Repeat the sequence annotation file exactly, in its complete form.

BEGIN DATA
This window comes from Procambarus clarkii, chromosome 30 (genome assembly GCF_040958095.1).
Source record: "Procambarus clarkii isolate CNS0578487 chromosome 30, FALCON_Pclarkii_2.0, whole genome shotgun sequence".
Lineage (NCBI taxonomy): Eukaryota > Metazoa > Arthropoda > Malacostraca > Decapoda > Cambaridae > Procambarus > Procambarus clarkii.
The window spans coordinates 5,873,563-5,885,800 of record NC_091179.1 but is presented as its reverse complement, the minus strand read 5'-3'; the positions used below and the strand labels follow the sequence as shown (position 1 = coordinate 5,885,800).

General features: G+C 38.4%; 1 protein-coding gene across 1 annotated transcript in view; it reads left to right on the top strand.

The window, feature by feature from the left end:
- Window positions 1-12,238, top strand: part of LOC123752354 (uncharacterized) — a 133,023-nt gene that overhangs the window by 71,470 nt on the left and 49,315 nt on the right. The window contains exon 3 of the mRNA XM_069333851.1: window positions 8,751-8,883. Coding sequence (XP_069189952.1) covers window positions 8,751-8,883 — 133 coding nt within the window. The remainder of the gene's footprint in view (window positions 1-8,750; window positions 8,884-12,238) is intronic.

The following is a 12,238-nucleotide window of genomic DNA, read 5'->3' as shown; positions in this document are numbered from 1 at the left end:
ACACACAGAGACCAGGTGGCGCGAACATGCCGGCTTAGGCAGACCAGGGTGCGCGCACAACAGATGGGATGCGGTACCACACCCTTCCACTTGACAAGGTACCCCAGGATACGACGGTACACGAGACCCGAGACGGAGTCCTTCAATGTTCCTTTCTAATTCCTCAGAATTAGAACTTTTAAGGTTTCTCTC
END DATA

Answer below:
This window comes from Procambarus clarkii, chromosome 30 (genome assembly GCF_040958095.1).
Source record: "Procambarus clarkii isolate CNS0578487 chromosome 30, FALCON_Pclarkii_2.0, whole genome shotgun sequence".
Lineage (NCBI taxonomy): Eukaryota > Metazoa > Arthropoda > Malacostraca > Decapoda > Cambaridae > Procambarus > Procambarus clarkii.
The window spans coordinates 5,873,563-5,885,800 of record NC_091179.1 but is presented as its reverse complement, the minus strand read 5'-3'; the positions used below and the strand labels follow the sequence as shown (position 1 = coordinate 5,885,800).

General features: G+C 38.4%; 1 protein-coding gene across 1 annotated transcript in view; it reads left to right on the top strand.

The window, feature by feature from the left end:
- Window positions 1-12,238, top strand: part of LOC123752354 (uncharacterized) — a 133,023-nt gene that overhangs the window by 71,470 nt on the left and 49,315 nt on the right. The window contains exon 3 of the mRNA XM_069333851.1: window positions 8,751-8,883. Coding sequence (XP_069189952.1) covers window positions 8,751-8,883 — 133 coding nt within the window. The remainder of the gene's footprint in view (window positions 1-8,750; window positions 8,884-12,238) is intronic.

The following is a 12,238-nucleotide window of genomic DNA, read 5'->3' as shown; positions in this document are numbered from 1 at the left end:
ACACACAGAGACCAGGTGGCGCGAACATGCCGGCTTAGGCAGACCAGGGTGCGCGCACAACAGATGGGATGCGGTACCACACCCTTCCACTTGACAAGGTACCCCAGGATACGACGGTACACGAGACCCGAGACGGAGTCCTTCAATGTTCCTTTCTAATTCCTCAGAATTAGAACTTTTAAGGTTTCTCTC